Do 3D Printed Houses Have Basements?

It was just a few years ago that the first-ever fully functional and habitable house was printed using a large-scale industrial printer. There’s no denying that 3D printing has revolutionized the construction industry, and there are now a number of companies around the world offering homes that have been entirely or partially printed using additive manufacturing technology.

If you’ve always been curious, despite these houses being built using cutting-edge technology, do 3D printed houses have basements? Several types of additively manufactured homes can have basements. However, not all do, and it depends on the type of printer that is being used. Other factors including the type of foundation and surface on which the house is being built, can also impact whether or not a basement is possible.

Whether you’re on the verge of deciding whether a 3D printed home is right for you and your family or a basement is simply an essential part of your dream home, this guide will explore the probability of having basements in a 3D printed house.

Also check out our post titled “Can You Live in A 3D Printed House? Are People Actually Living in Them!

On a side note! If you’re looking for a reliable and high-quality 3D printer, we highly recommend the Official Creality Ender 3 V2 Upgraded 3D Printer (Amazon Link).

This printer is an upgraded version of the popular Ender 3 model, with a range of new features and improvements that make it even easier and more convenient to use.

The Ender 3 V2 is an excellent choice for beginners, kids, and experienced users.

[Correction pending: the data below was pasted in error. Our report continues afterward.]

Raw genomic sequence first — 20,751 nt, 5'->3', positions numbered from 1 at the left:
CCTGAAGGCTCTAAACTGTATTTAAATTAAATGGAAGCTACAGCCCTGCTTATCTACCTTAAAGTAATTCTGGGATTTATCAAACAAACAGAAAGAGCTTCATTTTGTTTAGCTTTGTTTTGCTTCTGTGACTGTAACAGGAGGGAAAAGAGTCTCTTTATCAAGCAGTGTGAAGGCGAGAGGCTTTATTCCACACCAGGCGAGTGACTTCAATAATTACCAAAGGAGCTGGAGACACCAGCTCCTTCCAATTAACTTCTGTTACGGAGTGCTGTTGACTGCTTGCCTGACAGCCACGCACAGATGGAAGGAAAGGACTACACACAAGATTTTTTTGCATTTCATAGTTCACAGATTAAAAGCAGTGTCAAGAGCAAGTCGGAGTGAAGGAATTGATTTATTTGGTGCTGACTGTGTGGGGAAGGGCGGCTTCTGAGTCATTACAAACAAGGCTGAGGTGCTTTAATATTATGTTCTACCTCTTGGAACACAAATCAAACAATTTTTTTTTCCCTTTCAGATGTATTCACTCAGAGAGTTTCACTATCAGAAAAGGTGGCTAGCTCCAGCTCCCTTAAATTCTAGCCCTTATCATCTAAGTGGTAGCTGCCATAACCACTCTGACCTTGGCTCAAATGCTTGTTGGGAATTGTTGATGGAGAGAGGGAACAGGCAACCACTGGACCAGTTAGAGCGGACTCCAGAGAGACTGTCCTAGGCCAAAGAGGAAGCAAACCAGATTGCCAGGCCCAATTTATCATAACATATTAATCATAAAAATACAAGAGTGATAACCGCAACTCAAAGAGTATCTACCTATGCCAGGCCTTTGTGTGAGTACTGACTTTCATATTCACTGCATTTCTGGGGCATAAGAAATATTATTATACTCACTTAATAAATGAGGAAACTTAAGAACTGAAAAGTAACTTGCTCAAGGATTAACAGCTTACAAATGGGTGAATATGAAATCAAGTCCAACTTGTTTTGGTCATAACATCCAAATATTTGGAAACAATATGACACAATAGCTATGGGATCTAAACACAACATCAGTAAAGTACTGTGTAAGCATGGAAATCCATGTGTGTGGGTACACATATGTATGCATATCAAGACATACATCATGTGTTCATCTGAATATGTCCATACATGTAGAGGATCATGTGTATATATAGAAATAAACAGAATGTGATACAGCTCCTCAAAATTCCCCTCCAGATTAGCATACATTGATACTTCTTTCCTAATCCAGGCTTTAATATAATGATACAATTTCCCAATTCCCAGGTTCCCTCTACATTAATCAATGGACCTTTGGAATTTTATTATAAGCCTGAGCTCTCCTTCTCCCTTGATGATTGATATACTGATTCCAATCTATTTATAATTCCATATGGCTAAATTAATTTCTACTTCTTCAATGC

Basements in 3D Printed Houses

The popularity of 3D housing is on the rise and is expected to rapidly deal with the world’s housing crisis. This has resulted in several companies venturing into the market using additive technology to build homes from the ground up. The question remains whether this technology can provide all the features that a home needs, including a basement. (Source)

In many cases, it is possible to have a basement in a 3D-printed house. However, it is not always possible, and depends on a number of factors. In this section, we’ll take a look at these two factors and what you need to know before deciding whether or not 3D printing is the right construction method for you.

Type of Printer

One of the most significant factors that determine whether or not you can have a basement in your additively manufactured home is the type of printer being used. Considering that 3D printing is fairly new in the house construction industry, there is a limited number of machines that are capable of printing an entire house.

The COBOD BOD2 printer is one of the few printers that have made the headlines because of its capability not only to create multiple story houses but also one that has a basement too (Source).

BOD stands for Building on Demand, which is the company’s slogan, and it is one of the first companies to offer homes that are printed using modular construction technology.

This type of printer uses a concrete mixture that is extruded through a nozzle to create the layers of the house. The concrete is then cured using UV light, and the process is repeated until the desired number of layers is reached. The COBOD BOD printer can print homes that are up to four stories high and has a basement option too.

Type of Foundation and Surface

Another factor determining whether a basement can be included in your additively manufactured home is the type of foundation and surface on which the house will be built. In most cases, a concrete slab is used as the foundation for these homes.

However, if you’re planning to build your house on an uneven or sloped surface, it might not be possible to have a basement. Although there’s a 45-degree allowance for a successful 3D home printing on a sloped surface, a basement would require a foundation that is level or close to it (Source).

For more on 3d house foundation, check out our post titled ” Do 3D Printed Houses Have a Foundation? Materials and Methods


I am a very well experienced techie civil engineer who's extensively interested in 3D printing technology and even more captivated by the potential of 3D printing livable structures

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